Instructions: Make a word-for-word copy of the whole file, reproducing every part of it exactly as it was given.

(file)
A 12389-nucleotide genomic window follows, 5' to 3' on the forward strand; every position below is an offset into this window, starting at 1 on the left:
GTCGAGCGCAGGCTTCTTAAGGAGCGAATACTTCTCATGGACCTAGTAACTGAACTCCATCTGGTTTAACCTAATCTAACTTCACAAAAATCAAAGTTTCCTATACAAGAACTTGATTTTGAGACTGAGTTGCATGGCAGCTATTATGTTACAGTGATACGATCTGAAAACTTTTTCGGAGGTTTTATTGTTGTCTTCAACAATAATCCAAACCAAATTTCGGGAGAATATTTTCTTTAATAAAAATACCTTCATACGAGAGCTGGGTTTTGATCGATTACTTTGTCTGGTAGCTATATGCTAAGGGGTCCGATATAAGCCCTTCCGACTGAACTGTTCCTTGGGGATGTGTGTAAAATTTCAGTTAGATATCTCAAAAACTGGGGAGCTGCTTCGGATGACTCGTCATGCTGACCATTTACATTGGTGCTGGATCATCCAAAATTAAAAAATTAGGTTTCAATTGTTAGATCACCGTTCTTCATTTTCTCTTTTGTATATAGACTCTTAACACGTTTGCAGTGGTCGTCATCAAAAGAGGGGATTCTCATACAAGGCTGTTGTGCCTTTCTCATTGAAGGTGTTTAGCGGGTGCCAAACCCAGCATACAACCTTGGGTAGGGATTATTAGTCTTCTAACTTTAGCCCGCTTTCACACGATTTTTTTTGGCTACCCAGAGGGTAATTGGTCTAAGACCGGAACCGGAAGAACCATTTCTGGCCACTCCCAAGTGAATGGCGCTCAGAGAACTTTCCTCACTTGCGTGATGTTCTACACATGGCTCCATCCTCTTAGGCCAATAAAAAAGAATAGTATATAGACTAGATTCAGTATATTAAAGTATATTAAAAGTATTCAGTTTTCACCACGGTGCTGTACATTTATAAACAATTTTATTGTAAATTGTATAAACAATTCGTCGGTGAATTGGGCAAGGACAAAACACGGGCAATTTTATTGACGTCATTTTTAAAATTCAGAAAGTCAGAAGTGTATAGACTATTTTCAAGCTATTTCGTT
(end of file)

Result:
A 12389-nucleotide genomic window follows, 5' to 3' on the forward strand; every position below is an offset into this window, starting at 1 on the left:
GTCGAGCGCAGGCTTCTTAAGGAGCGAATACTTCTCATGGACCTAGTAACTGAACTCCATCTGGTTTAACCTAATCTAACTTCACAAAAATCAAAGTTTCCTATACAAGAACTTGATTTTGAGACTGAGTTGCATGGCAGCTATTATGTTACAGTGATACGATCTGAAAACTTTTTCGGAGGTTTTATTGTTGTCTTCAACAATAATCCAAACCAAATTTCGGGAGAATATTTTCTTTAATAAAAATACCTTCATACGAGAGCTGGGTTTTGATCGATTACTTTGTCTGGTAGCTATATGCTAAGGGGTCCGATATAAGCCCTTCCGACTGAACTGTTCCTTGGGGATGTGTGTAAAATTTCAGTTAGATATCTCAAAAACTGGGGAGCTGCTTCGGATGACTCGTCATGCTGACCATTTACATTGGTGCTGGATCATCCAAAATTAAAAAATTAGGTTTCAATTGTTAGATCACCGTTCTTCATTTTCTCTTTTGTATATAGACTCTTAACACGTTTGCAGTGGTCGTCATCAAAAGAGGGGATTCTCATACAAGGCTGTTGTGCCTTTCTCATTGAAGGTGTTTAGCGGGTGCCAAACCCAGCATACAACCTTGGGTAGGGATTATTAGTCTTCTAACTTTAGCCCGCTTTCACACGATTTTTTTTGGCTACCCAGAGGGTAATTGGTCTAAGACCGGAACCGGAAGAACCATTTCTGGCCACTCCCAAGTGAATGGCGCTCAGAGAACTTTCCTCACTTGCGTGATGTTCTACACATGGCTCCATCCTCTTAGGCCAATAAAAAAGAATAGTATATAGACTAGATTCAGTATATTAAAGTATATTAAAAGTATTCAGTTTTCACCACGGTGCTGTACATTTATAAACAATTTTATTGTAAATTGTATAAACAATTCGTCGGTGAATTGGGCAAGGACAAAACACGGGCAATTTTATTGACGTCATTTTTAAAATTCAGAAAGTCAGAAGTGTATAGACTATTTTCAAGCTATTTCGTT